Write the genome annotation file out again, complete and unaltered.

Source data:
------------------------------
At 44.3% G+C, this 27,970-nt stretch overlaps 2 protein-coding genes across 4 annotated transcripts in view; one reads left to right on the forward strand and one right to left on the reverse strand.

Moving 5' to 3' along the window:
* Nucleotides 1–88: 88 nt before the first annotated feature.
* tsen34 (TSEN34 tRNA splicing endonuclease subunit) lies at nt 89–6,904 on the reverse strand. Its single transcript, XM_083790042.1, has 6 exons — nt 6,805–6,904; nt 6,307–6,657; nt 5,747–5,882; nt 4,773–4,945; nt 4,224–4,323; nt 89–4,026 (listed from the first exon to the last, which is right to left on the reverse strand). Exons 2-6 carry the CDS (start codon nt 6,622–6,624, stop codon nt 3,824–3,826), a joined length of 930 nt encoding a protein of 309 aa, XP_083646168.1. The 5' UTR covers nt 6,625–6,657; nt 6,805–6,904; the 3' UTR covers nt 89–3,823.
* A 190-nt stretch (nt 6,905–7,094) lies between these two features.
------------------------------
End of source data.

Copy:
At 44.3% G+C, this 27,970-nt stretch overlaps 2 protein-coding genes across 4 annotated transcripts in view; one reads left to right on the forward strand and one right to left on the reverse strand.

Moving 5' to 3' along the window:
* Nucleotides 1–88: 88 nt before the first annotated feature.
* tsen34 (TSEN34 tRNA splicing endonuclease subunit) lies at nt 89–6,904 on the reverse strand. Its single transcript, XM_083790042.1, has 6 exons — nt 6,805–6,904; nt 6,307–6,657; nt 5,747–5,882; nt 4,773–4,945; nt 4,224–4,323; nt 89–4,026 (listed from the first exon to the last, which is right to left on the reverse strand). Exons 2-6 carry the CDS (start codon nt 6,622–6,624, stop codon nt 3,824–3,826), a joined length of 930 nt encoding a protein of 309 aa, XP_083646168.1. The 5' UTR covers nt 6,625–6,657; nt 6,805–6,904; the 3' UTR covers nt 89–3,823.
* A 190-nt stretch (nt 6,905–7,094) lies between these two features.